Local journalism is on life support. Once the eyes and ears of readers in towns and cities across the UK, it has been devastated by swingeing cuts. Today, there are fewer local newspapers than at any time since the eighteenth century. More than 320 local titles closed between 2009 and 2019 — a trend that has only accelerated since the pandemic. The disappearance of local news has ripped a hole in the heart of our communities. What remains is an industry characterised by growing precarity and poor pay. As newsrooms shrink or disappear entirely, journalists face mass redundancies and those that remain contend with shoestring budgets and ever-increasing workloads.
Whether it’s holding authorities accountable or keeping communities connected, local journalists play a critical role in our society. But the ever-shifting media landscape has made life in and outside the newsroom increasingly difficult. National World, formerly known as JPI Media and Johnston Press before that, operates over 100 news outlets, including The Scotsman, The Yorkshire Post, Belfast News Letter, Sunderland Echo, Lancashire Post, Sheffield Star, Northampton Chronicle and The News in Portsmouth.
In June, the publisher announced a restructuring that placed more than 50 journalists at risk of redundancy, with more than 25 leaving voluntarily or compulsorily. The National Union of Journalists (NUJ) condemned the company’s handling of the process. This shock announcement came in the middle of pay negotiations, which remain unresolved at the time of writing.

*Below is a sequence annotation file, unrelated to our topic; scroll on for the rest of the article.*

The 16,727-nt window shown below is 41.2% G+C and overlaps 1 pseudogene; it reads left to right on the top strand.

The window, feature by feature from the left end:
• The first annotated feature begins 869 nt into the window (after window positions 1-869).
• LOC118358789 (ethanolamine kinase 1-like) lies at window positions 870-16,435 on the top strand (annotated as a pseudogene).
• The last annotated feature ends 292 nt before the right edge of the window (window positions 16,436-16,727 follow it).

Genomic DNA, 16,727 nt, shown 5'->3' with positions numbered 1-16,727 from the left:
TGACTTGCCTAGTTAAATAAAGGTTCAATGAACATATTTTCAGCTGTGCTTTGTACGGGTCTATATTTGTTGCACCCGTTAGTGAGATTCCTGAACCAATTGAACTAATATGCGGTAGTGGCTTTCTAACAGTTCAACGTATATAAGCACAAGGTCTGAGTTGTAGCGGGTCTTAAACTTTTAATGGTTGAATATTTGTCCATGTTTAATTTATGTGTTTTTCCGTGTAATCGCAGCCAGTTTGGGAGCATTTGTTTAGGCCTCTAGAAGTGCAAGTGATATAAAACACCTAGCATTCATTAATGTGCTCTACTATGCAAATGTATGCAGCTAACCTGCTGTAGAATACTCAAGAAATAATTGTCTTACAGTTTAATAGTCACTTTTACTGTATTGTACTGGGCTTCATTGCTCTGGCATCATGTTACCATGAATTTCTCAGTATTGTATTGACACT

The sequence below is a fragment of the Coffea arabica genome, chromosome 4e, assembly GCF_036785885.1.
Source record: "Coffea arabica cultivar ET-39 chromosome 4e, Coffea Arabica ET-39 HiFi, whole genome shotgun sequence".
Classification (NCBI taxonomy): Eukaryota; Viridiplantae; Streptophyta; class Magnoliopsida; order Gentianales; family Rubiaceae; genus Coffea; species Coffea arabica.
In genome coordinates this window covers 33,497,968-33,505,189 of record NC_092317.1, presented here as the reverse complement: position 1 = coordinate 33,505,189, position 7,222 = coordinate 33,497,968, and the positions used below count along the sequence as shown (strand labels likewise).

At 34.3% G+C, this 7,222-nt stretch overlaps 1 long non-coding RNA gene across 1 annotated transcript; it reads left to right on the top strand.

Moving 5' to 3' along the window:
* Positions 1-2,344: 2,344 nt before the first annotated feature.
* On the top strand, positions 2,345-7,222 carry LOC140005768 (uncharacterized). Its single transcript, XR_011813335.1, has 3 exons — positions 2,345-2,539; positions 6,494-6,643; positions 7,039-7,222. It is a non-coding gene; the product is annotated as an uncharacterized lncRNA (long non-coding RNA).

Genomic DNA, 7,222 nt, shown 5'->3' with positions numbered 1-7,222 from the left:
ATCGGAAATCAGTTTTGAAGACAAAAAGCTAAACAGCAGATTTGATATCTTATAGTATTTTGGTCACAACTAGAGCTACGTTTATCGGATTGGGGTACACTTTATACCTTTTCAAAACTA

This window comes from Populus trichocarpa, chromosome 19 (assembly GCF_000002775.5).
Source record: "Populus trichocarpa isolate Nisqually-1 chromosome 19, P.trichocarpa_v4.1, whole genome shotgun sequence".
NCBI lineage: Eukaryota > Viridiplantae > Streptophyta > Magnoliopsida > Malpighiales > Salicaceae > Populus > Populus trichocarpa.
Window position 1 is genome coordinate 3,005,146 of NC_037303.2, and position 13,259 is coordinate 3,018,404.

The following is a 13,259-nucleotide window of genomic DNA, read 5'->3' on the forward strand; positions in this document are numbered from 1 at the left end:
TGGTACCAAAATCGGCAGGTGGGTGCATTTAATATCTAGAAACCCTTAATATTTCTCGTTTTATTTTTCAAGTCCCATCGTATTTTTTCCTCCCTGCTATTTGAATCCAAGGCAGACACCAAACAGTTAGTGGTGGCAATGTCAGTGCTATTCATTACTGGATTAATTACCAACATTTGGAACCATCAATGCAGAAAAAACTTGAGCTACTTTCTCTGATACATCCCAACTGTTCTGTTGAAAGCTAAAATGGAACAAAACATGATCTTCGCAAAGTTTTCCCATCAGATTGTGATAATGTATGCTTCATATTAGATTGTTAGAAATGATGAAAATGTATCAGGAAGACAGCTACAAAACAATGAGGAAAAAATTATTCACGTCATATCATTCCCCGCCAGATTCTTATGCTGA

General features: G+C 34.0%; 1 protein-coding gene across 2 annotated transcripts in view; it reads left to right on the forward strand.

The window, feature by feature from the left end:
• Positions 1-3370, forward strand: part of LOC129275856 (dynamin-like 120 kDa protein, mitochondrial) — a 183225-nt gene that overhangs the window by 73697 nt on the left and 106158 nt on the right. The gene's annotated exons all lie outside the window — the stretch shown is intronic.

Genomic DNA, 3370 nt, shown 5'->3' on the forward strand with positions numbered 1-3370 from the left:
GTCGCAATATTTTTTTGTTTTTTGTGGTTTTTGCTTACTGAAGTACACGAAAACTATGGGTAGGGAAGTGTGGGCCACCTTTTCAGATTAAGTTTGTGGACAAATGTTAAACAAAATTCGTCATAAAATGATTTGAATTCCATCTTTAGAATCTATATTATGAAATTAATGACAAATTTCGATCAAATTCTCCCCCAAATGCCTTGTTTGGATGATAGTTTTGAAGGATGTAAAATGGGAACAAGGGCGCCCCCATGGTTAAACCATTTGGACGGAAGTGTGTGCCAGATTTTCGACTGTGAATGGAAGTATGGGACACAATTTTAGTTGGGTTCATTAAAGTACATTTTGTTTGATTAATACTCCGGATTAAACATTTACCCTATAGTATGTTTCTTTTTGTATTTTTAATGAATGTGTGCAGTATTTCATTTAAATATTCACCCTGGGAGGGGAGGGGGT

With no breakthrough in negotiations, National World imposed a below-inflation 4.5 percent pay rise on journalists, which the union described as derisory. It had come weeks after the company’s annual shareholder meeting, where it emerged that £1.36 million would be paid out to shareholders the following month. On top of that, the company had made significant new acquisitions and claimed it would make more.
Like fellow NUJ members at the BBC and Reach PLC, National World journalists are fighting back — for themselves, their readers and the very future of the profession. Today, over 300 journalists are taking part in historic strike action over pay — the first-ever company-wide strike. Journalists are demanding pay rises, boosts to minimum salaries and action to address pay disparities at the company.
Kim works as a digital production journalist at National World. She says the profession has taken a turn for the worse in recent years. ‘I remember the excitement of the newsroom. People running around. The printing press there. I’d enjoy getting ready and going into our Leeds office, talking to colleagues, helping each other out.’